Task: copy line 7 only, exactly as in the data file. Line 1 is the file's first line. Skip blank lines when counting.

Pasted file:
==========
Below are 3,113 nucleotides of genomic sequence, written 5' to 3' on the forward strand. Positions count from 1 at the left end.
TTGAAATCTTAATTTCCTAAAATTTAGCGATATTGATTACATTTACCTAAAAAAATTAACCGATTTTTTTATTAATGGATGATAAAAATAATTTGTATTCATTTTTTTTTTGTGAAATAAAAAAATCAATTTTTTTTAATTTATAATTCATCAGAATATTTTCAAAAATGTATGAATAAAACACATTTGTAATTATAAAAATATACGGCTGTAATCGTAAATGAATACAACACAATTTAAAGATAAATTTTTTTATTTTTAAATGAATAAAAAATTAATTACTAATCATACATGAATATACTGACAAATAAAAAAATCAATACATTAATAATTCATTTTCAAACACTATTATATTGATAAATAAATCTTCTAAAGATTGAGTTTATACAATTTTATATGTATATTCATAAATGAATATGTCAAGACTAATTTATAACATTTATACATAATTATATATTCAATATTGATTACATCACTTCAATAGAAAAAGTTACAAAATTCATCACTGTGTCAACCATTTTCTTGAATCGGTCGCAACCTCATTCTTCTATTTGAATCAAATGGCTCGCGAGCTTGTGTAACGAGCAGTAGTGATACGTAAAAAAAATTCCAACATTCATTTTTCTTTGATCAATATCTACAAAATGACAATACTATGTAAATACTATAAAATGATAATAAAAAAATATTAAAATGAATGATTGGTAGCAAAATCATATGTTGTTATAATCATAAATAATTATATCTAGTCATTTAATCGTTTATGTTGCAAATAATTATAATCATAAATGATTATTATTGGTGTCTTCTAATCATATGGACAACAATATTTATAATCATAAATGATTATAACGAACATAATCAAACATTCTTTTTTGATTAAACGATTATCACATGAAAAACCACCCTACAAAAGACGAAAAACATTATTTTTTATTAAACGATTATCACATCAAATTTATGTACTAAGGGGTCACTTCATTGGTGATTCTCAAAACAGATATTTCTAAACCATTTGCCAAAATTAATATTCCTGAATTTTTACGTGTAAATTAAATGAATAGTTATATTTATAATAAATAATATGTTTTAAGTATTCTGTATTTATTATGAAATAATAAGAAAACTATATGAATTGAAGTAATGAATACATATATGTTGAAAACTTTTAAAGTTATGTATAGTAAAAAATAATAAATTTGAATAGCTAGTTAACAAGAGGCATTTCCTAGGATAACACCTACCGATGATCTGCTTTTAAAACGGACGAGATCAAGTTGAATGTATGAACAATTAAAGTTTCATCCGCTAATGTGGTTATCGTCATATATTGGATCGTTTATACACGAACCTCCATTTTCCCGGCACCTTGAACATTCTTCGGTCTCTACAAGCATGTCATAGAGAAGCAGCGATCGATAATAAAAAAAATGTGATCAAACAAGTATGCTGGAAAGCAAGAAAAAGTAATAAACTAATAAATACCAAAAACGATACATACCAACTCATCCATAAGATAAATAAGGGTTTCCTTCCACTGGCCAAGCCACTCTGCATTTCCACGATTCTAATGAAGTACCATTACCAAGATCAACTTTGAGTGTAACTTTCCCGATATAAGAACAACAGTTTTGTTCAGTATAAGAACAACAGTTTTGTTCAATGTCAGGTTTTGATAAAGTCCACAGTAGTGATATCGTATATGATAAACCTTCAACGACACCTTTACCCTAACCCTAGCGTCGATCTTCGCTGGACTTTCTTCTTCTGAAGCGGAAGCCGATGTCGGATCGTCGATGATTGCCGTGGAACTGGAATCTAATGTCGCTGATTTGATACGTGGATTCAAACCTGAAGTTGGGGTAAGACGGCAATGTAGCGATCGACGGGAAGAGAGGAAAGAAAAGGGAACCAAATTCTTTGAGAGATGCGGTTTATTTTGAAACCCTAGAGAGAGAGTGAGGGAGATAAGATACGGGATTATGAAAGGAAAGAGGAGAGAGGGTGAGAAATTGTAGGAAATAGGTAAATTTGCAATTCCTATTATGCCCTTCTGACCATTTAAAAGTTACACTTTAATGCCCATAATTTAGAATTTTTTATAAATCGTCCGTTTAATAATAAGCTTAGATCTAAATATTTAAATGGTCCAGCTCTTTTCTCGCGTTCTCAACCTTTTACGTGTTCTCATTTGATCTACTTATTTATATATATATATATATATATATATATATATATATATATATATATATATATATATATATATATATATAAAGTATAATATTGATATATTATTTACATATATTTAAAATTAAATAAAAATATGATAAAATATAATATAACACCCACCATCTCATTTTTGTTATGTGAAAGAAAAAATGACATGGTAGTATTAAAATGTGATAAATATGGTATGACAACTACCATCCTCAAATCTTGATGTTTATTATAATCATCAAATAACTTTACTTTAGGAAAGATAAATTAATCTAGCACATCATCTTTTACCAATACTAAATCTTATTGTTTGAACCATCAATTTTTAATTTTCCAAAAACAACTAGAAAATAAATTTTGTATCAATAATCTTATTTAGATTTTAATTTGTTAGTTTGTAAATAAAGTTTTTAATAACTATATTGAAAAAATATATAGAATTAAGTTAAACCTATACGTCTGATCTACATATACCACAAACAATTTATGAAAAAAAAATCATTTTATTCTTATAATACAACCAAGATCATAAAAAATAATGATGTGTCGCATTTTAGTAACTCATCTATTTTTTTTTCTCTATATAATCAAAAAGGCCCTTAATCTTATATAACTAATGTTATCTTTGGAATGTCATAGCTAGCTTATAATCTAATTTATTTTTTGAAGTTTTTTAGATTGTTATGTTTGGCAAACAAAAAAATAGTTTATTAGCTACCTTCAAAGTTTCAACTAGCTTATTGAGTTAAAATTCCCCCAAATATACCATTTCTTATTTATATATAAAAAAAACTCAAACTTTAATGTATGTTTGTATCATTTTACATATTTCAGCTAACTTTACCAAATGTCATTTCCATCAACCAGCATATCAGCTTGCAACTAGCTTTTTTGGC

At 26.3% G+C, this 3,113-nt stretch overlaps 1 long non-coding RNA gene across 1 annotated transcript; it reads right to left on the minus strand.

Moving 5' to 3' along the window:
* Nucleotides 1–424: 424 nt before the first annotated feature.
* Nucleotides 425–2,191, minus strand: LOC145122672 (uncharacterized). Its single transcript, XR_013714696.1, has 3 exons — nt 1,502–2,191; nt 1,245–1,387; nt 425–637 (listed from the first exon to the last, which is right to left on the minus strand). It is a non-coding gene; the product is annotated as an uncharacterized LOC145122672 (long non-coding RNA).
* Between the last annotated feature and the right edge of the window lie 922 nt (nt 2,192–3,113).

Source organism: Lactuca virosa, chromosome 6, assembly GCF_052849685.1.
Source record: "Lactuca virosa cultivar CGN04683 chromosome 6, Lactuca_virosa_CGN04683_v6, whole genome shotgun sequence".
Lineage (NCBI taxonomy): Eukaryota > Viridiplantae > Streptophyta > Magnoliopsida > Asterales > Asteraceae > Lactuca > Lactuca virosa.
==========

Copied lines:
* Between the last annotated feature and the right edge of the window lie 922 nt (nt 2,192–3,113).